Over the past decade, however, Georgians — and foreign tourists — have taken notice. The new demand and growing interest have created a potential niche for people seeking a profession, and churches are stepping in to help.


ou cannot just give someone a fish; you have to teach him to fish. This is our goal,” says Chorbishop Benjamin Beth Yadegar, a native of Iraq, who serves as pastor of Georgia’s only Chaldean Catholic parish. According to the priest, the Georgian Orthodox Church has already trained several women in the art of enamel jewelry and would like to train more. “Children, especially boys, do not have the means for higher education. Because parents have to pay for everything, it can make education unaffordable — especially for more than one child,” the priest says. “For this reason many boys don’t go to college, or they drop



out of school at 16. Their peers tease: ‘Why do want to go to school? That is for girls. You gotta drink, you gotta smoke, go out and have fun.’ “So we tell these boys: ‘Come on, come with us. You want to work somewhere? You need some money for cigarettes?’ ” For the boys, wood crafting classes with Chorbishop Yadegar — a master carver who studied with his carpenter father — and driving tests to help secure invaluable driving licenses have helped turn lives around. For the girls, on the other hand, Chorbishop Yadegar is betting on enamel jewelry making. The amount girls can earn after completing their free studies is hard to predict; enamel jewelry in Georgia sells for as little as a few dollars in the city shops to tens of thousands in upscale galleries and charity auctions. But the simple act of earning money — and the ability to do so — is invaluable, the priest says.

“When you can go to the bazaar and buy what you want with your money, you are already someone,” he notes. “When a woman can go buy what she wants without having to ask for money from her husband or her family because she has work, she has money, the relations change in the family — there is more respect. Her husband sees she is helping to pay for the electricity, for the gas.” And, for women who are not yet married, he adds, learning a skill such as enamel work can make them more cautious about rushing into a marriage just for the sake of getting married. This is an important shift in mentality in Georgia, the priest adds, where domestic abuse remains prevalent and women are often trapped in abusive relationships because they cannot financially support themselves or their children. That shift in attitude — not just about money, but also about personal behavior — is an integral part of art therapy, noted Caritas Georgia’s Tamar Sharashidze. “Our children often come from very troubled families, and many children suffer from psychological problems,” she says. The art programs provide a therapeutic creative outlet, and can contribute to a vital sense of structure in life. “If a child comes to us and is behaving poorly or aggressively, after some time this slowly improves,” she reports. “A child who before perhaps couldn’t sit still for five minutes, after six months is calmly sitting and creating something. This is very important.” Artist David Kakabadze also stresses that a degree of stillness is necessary to produce quality enamel jewelry — just as a strong spiritual life and a real respect for the church is necessary to create enamel mosaics and icons. Ketevani Grdzelishvili, one of the enamel instructors at Caritas Georgia’s Youth Center, agrees that once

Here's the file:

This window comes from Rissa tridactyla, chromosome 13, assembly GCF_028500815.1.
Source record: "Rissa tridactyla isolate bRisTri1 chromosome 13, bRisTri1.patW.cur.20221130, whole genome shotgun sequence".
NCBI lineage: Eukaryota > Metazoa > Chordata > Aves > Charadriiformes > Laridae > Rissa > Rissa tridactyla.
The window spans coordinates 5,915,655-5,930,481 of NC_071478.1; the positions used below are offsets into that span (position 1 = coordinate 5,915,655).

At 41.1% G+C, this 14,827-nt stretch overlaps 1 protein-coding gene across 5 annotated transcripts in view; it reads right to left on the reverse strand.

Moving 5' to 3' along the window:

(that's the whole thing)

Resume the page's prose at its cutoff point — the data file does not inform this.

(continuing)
Young Georgians gather at tables at the Caritas Georgia center to create cloisonné enamel jewelry.